I recently graduated from college and am now seeking to lease my first apartment. I found a place, paid the application fee and awaited approval only to find out that an eviction that I was not responsible for was on my credit report. In 2009 my uncle and mother got evicted from an apartment and put my name on another apartment shortly thereafter. I thought my name was going on the lease as a resident and not as a lessee. I don't remember giving the complex my social security # XXXXX I do remember signing. However, the complex never got any financial information from me to prove my income because I did not have any. I was 19 and attended a college in a different state. As a matter of fact I only stayed at the apartment for a week and then moved in with my aunt for the duration of the summer until school started the following fall. I disputed the charge on my credit report but because it has not been rectified yet the eviction is preventing me from being able to find an apartment in my new state of resident. Is there any speedy procedure I can begin to at least make myself eligible to rent an apartment?
State/Country relating to question: Georgia
I have stopped by the apartments that my mother and uncle got evicted from to get more information about the eviction but the complex was bought out by another company and the property manager said that they would not have any information about the eviction. However, when I told them my name they pulled a file up immediately.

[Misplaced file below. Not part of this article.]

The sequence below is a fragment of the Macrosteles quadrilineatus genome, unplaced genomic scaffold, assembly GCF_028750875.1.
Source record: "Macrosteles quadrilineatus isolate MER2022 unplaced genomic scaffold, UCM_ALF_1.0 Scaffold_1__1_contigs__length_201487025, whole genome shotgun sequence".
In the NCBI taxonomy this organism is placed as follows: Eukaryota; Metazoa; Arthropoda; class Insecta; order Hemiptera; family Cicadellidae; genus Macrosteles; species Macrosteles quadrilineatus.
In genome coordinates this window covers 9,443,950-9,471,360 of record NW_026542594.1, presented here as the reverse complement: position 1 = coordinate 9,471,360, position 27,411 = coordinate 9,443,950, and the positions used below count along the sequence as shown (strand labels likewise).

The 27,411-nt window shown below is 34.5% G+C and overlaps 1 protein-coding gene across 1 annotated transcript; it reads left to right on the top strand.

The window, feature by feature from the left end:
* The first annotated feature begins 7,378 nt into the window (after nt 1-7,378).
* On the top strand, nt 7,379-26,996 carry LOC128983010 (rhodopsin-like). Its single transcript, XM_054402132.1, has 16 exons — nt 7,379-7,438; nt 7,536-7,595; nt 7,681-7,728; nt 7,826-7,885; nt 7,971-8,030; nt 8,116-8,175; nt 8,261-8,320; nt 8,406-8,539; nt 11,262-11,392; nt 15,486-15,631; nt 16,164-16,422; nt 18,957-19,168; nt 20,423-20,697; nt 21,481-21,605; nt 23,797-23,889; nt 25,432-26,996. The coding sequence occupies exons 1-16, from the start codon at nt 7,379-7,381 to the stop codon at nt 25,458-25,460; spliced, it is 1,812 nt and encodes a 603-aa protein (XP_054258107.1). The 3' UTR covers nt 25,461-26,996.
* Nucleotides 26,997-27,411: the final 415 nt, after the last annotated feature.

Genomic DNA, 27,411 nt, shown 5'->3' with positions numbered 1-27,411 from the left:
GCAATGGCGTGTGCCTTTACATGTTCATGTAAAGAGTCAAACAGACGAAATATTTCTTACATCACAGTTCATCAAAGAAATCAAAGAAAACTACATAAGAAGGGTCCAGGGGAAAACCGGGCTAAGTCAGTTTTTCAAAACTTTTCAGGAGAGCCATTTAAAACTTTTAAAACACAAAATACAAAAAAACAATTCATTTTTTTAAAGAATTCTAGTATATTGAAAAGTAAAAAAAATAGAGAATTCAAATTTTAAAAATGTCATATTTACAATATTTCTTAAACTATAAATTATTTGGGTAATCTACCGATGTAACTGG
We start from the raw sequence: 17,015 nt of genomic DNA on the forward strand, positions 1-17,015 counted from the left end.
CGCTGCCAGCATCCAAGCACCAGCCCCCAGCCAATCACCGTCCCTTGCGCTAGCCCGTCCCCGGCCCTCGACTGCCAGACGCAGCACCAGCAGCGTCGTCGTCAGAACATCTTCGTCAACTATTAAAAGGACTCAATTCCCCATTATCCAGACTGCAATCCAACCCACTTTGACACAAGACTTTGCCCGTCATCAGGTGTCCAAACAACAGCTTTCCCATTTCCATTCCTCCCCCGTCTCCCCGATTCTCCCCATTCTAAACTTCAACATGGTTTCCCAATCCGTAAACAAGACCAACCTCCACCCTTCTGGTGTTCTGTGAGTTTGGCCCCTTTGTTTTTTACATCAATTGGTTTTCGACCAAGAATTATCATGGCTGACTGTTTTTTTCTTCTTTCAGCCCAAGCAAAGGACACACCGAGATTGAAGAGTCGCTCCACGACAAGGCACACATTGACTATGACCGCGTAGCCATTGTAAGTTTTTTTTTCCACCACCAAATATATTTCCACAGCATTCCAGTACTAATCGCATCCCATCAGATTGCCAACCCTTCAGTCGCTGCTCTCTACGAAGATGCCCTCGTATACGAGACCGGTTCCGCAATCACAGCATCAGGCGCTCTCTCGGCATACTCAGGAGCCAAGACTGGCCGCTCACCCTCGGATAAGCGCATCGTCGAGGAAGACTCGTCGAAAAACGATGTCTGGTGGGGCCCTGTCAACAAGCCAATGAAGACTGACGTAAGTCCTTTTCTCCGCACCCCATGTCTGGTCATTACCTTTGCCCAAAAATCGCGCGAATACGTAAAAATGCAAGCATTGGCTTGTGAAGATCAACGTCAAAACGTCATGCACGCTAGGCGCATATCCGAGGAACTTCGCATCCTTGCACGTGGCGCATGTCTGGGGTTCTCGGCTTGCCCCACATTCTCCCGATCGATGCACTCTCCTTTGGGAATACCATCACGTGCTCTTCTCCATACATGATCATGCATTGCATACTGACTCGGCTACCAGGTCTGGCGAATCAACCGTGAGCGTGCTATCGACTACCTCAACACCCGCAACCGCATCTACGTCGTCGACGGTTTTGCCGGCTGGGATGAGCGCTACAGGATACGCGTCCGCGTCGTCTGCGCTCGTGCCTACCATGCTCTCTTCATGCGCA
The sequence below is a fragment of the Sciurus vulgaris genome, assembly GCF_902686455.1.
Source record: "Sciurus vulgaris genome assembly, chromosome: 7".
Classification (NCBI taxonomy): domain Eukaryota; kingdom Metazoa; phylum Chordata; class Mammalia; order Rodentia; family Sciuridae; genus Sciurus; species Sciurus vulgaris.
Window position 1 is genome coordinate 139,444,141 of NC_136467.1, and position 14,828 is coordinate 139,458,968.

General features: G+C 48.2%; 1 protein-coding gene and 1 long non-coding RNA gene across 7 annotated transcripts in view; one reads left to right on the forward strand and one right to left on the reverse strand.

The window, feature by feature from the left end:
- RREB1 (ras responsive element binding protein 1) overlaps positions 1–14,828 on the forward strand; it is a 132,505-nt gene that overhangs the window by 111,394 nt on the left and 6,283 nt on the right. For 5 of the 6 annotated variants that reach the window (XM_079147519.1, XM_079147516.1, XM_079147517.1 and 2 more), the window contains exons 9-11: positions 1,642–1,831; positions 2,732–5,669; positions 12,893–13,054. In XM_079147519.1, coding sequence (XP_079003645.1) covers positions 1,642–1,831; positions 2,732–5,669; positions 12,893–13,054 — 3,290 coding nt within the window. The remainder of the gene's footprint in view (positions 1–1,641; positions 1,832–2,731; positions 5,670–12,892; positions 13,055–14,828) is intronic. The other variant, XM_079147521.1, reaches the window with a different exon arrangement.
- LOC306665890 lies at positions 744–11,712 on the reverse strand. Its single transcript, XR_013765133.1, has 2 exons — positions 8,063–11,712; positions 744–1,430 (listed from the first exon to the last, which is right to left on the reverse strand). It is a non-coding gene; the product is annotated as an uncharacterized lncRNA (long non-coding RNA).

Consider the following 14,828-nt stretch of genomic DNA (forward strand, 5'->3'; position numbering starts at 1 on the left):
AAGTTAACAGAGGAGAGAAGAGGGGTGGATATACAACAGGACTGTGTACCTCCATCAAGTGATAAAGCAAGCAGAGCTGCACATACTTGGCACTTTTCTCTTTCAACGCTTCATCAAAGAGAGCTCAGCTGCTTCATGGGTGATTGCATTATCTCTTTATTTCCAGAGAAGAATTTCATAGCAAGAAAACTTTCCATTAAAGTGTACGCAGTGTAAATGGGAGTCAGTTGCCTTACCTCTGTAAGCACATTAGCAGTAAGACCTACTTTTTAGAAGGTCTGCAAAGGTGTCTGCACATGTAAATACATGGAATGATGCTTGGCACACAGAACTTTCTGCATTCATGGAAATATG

Hello and thank you for allowing me the opportunity to assist you.I'm sorry to say that it is virtually impossible to remove an eviction from a credit report. An eviction is a legal outcome of a lawsuit. Accordingly, it is a matter of public record and the landlord has no control over whether the credit bureaus report it or not. As an analogy, it would be like asking that your criminal record be wiped clean after being convicted of theft merely because the victim has forgiven you or has been paid back. In that scenario, paying back the victim or obtaining his forgiveness does not affect the criminal conviction. The same applies to an eviction. In order to be evicted, a landlord has to sue the tenants for possession of the property. The eviction occurs when the judge rules in favor of the landlord and orders that possession be returned to the landlord. At that point, it is part of the public record and will remain there forever, unless the tenant timely appeals the eviction and wins the appeal (unfortunately, a 2009 eviction is long past the time to appeal).However, fortunately, your credit report will not list the eviction after 7 years, so even though the court record is forever, most people would never know about it after 7 years. So far as you getting an apartment, you can try explaining that the eviction was not actually you, that you merely signed for the apartment, and that it is not an accurate indication of your credit worthiness. Unfortunately, a potential landlord may not care about the explanation. He may only care about the fact that you signed the lease and somehow failed to be responsible for it. A better idea may be to try to lease a condo, lease a room in a house, sublease an apartment, etc. In those types of leases, your landlord would not likely be a professional landlord (such as a management company in a large complex), and they may not check your credit report. That is what my bankruptcy clients do when they need a new place to live.If you would like any additional information or need clarification, please do not hesitate to ask! Also, I strive to be as helpful as possible so that you are satisfied. Accordingly, please remember to give me positive feedback (doing so does not end our discussion). If you feel the need to rate me poorly, please stop and instead of rating me, reply via the REPLY or CONTINUE CONVERSATION button with the issue that you have. I will be happy to continue our discussion and do everything that I can to provide you with the service that you seek.Thank you.